Sticking with the technical theme for a moment longer, the boys in the bull camp have been pointing out this week that the sentiment indicators have backed off of their extreme readings recently and that the market is no longer overbought. In short, this means that if traders decide to continue shrugging their shoulders and mumbling “what bad news?” these indicators suggest that there might be some room to run.
Turning to this morning… Despite more steam/smoke coming out of reactors at Dai-ichi, word that Portugal will need an €80 billion bailout, and reports that Ireland’s banks need €27.5 billion as early as next week, earnings from Oracle and perhaps some momentum from the recent sessions has the futures pointing modestly higher in the early going.
On the Economic front… The government’s final revision of the nation’s fourth quarter GDP shows the economy grew at an annualized rate of +3.1% during the quarter, which was above the consensus expectations for a growth rate of +2.8%.
Thought for the day: Best of luck on this Friday and be sure to enjoy the weekend!
Here are the Pre-Market indicators we review each morning before the opening bell…
- Major Foreign Markets: Australia: +0.96% Shanghai: +1.07% Hong Kong: +1.06% Japan: +1.07% France: +0.09% Germany: +0.15% London: +0.11%
- Australia: +0.96%
- Shanghai: +1.07%
- Hong Kong: +1.06%
- Japan: +1.07%
- France: +0.09%
- Germany: +0.15%
- London: +0.11%
- Crude Oil Futures: +$0.02 (May contract) to $105.62
- Gold: +$1.60 to $1436.50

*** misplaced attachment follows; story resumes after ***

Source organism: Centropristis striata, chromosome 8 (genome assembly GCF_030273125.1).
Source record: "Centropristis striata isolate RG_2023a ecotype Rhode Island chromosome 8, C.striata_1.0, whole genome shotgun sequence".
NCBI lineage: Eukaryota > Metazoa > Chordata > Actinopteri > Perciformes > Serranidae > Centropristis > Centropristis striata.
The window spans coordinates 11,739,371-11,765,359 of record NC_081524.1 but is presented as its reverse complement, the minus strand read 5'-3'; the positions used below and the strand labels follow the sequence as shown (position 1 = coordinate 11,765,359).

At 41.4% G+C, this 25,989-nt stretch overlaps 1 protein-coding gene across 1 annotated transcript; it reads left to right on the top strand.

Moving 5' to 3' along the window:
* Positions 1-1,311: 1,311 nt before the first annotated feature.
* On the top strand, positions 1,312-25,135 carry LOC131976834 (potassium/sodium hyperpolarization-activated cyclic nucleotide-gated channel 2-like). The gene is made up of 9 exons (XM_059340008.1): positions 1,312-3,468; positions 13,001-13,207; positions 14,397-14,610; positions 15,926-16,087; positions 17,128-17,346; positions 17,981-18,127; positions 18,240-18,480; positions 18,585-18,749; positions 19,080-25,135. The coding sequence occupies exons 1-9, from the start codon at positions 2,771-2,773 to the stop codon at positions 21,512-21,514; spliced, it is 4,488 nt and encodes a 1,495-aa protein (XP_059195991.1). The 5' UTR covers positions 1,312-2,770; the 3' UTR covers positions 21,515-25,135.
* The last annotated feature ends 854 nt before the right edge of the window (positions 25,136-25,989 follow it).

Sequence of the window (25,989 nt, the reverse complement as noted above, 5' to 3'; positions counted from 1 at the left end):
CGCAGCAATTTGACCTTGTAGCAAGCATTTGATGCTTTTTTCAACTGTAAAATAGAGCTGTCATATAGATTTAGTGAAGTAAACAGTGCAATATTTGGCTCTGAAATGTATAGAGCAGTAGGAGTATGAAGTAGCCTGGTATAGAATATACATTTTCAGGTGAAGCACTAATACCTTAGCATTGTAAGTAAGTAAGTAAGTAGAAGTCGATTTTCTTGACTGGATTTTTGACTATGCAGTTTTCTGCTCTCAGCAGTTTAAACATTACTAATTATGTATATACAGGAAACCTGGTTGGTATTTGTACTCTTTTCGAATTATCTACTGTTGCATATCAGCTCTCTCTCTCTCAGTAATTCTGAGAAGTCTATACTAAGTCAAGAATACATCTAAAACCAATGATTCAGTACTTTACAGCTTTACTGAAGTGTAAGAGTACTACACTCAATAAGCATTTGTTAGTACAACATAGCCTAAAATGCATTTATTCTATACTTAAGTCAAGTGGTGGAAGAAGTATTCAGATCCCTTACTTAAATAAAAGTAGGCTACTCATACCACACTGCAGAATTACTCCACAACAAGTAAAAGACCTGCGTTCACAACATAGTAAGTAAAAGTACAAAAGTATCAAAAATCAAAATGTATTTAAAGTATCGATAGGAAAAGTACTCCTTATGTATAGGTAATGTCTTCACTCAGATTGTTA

- Dollar: higher against the Yen, Euro and Pound
- 10-Year Bond Yield: Currently trading at 3.403%
- Stocks Futures Ahead of Open in U.S. (relative to fair value): S&P 500: +3.44 Dow Jones Industrial Average: +41 NASDAQ Composite: +5.66
- S&P 500: +3.44
- Dow Jones Industrial Average: +41
- NASDAQ Composite: +5.66
Wall Street Research Summary
- Holly Corp (HOC) – BAC/ML
- Mednax (MD) – BAC/ML
- Imax (IMAX) – Canaccord Genuity
- Priceline.com (PCLN) – Estimates and target increased at Citi
- Altera (ALTR) – Citi
- Seaspan (SSW) – Deutsche Bank
- Colonial Properties (CLP) – Goldman Sachs
- Zebra Technologies (ZBRA) – JPMorgan
- Aetna (AET) – Leerink Swann
- Alexion Pharmaceuticals (ALXN) – Target increased at Oppenheimer
- Akamai (AKAM) – Piper Jaffray
- CarMax (KMX) – RW Baird
- JetBlue Airways (JBLU) – Soleil Securities
- Charming Shoppes (CHRS) – Soleil Securities
- Las Vegas Sands (LVS) – UBS
- Lorillard (LO) – Target increased at UBS
- Research In Motion (RIMM) – BAC/ML, Deutsche Bank, RW Baird
- Best Buy (BBY) – Citi
- SAIC (SAI) – Credit Suisse
- Urban Outfitters (URBN) – Citi, Janney
- Harmony Gold (HMY) – HSBC
- United Health (UNH) – Leerink Swann
- ADTRAN (ADTN) – Morgan Keegan
- Devon Energy (DVN) – Morgan Stanley
- Qualcomm (QCOM) – Estimates reduced at Oppenheimer
Long positions in stocks mentioned: UHS